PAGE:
If you live or work in a city you likely pass them on the streets and sidewalks every day. Holding a sign reading “Homeless, please help” or an old coffee cup to collect spare change, the itinerant panhandlers and chronic homeless look you in the eye and ask for your money.
What do you do in such situations? What should you do?
Jim Antle recounts some of the experiences he’s had with panhandlers and explains why he gives them money:
There are a million excuses to pass the homeless by, many of them valid. I use them all almost every day. For many of these people, struggling with substance abuse and mental illness, I could empty out my bank account and at best help them only temporarily.
In other cases, the assistance could be counterproductive or even foolish. Many will use any cash they get to buy drugs or booze. Others may lie about their circumstances.
Yet even when I convince myself to keep walking, I can’t block out these verses from Matthew: “Then the righteous will answer him, saying, ‘Lord, when did we see you hungry and feed you, or thirsty and give you drink? And when did we see you a stranger and welcome you, or naked and clothe you? And when did we see you sick or in prison and visit you?'”
“And the King will answer them, ‘Truly, I say to you, as you did it to one of the least of these my brothers, you did it to me.'”
Every panhandler I help could be a scam artist. But each one I pass by could be Jesus.
Antle’s efforts to live out a Biblical ethic of neighbor love is convicting and makes me wonder, “Am I doing all I can do for my homeless neighbors?” I certainly can’t fault Antle’s approach, but I find I’m more inclined to agree with Kevin Corinth, an AEI scholar and homelessness researcher. In response to Antle’s column, Corinth says,
This is one of the best accounts I’ve seen of a Christian’s internal struggle regarding street homelessness. It’s blatantly honest and reflects genuine love for humanity. But he goes wrong in his last sentence when he says “Every panhandler I help could be a scam artist. But each one I pass could be Jesus.” The truth is that some are scam artists, and many will do harm to themselves with the money. And yet EVERY single one of them is Jesus. We are called to love scam artists and substance abusers just as much as we are called to love those poor people society deems more “pure.”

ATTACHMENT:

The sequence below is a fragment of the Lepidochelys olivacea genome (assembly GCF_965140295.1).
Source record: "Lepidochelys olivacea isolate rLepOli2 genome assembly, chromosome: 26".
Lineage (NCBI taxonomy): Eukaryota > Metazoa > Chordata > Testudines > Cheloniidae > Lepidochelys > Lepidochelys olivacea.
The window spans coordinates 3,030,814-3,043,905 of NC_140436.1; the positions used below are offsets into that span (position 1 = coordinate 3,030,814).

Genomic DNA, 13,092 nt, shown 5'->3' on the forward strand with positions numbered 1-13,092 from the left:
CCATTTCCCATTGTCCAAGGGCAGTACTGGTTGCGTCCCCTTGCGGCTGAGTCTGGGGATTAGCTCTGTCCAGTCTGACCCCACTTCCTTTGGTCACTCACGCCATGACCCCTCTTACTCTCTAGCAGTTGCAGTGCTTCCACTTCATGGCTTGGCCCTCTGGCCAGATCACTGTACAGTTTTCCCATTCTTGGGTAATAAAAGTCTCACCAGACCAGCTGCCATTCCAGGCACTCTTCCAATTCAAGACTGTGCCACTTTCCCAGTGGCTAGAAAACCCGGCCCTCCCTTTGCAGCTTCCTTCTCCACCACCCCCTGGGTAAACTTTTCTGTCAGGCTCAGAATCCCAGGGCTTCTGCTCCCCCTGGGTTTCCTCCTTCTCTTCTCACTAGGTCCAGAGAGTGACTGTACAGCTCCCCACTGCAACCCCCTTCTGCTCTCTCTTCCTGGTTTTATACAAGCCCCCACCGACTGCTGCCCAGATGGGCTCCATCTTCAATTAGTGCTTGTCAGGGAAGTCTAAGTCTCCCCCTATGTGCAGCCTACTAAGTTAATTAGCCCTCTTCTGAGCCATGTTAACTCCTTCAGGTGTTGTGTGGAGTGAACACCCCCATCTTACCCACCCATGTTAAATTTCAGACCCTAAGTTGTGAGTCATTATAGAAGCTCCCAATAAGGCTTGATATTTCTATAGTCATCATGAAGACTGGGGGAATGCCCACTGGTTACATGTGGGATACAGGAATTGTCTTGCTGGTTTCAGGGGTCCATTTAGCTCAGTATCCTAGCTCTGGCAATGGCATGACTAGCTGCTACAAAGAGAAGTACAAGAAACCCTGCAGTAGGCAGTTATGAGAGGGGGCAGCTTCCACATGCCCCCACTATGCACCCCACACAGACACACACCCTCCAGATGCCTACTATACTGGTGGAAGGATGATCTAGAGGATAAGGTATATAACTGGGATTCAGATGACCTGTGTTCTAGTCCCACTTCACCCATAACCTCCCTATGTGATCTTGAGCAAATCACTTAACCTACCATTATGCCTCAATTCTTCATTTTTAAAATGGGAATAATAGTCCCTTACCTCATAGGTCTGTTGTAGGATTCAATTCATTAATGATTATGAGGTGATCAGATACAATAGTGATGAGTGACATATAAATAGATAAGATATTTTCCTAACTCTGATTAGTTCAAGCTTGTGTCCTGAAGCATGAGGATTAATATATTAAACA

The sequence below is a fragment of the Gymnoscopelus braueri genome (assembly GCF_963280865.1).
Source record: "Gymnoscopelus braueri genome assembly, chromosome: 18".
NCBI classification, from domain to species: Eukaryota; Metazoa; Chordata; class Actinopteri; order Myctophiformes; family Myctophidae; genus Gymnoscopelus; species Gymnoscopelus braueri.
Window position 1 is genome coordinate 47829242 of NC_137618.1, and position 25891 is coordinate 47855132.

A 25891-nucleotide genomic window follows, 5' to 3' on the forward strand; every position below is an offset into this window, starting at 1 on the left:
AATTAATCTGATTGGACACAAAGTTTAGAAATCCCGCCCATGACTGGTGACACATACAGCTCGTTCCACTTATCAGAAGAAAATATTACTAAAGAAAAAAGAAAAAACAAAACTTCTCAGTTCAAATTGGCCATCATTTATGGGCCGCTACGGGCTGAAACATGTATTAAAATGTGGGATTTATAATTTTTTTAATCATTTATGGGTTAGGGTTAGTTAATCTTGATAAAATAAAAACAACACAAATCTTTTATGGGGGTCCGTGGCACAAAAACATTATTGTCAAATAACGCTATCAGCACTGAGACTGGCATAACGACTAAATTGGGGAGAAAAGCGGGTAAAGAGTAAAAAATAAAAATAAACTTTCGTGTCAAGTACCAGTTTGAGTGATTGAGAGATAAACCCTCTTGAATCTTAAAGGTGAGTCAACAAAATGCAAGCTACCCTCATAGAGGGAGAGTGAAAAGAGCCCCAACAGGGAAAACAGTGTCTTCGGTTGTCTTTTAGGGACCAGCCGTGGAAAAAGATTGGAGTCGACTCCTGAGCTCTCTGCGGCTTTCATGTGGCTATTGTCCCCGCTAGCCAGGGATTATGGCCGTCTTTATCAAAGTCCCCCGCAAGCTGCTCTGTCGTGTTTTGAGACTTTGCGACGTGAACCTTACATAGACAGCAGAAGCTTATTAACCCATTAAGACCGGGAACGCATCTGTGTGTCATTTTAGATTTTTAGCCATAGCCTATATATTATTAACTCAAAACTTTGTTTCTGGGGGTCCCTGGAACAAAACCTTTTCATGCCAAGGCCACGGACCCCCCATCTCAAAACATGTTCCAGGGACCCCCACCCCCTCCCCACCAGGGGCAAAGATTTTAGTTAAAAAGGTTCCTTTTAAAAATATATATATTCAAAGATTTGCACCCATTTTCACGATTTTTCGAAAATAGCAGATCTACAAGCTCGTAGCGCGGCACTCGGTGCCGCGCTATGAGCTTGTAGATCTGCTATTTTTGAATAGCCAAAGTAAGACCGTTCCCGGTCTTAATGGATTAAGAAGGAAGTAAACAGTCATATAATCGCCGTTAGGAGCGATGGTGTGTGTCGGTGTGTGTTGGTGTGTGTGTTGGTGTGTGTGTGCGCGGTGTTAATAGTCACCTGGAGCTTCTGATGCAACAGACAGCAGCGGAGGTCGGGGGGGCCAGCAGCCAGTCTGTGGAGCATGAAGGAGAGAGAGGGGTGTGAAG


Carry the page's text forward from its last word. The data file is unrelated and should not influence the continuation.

And so the question is — if Jesus was suffering from drug addiction, had a mental illness, or was a scam artist — how could we best show our unconditional love for him? My answer? We would not give him cash in order to placate our personal fears about rejecting Jesus. We would certainly not ignore him to avoid discomfort. Rather, we would recognize the deep struggles our brother is facing. We would certainly look him in the eye and acknowledge his humanity. We would out of deep empathy for his struggle, politely decline his request for financial assistance. Depending on our schedule, we may offer to share in a meal or a cup of coffee. We would pray for him, and we might give money to organizations which can more effectively address his needs than us.
The world is an uncomfortable place with real suffering – I think we achieve our full humanity when we live inside that world as much as we can bear.
What do you think? What’s the best approach for dealing with our neighbors on the streets who seek our aid?
This article has been republished with permission from the Acton Institute.
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Joe Carter is a Senior Editor at the Acton Institute.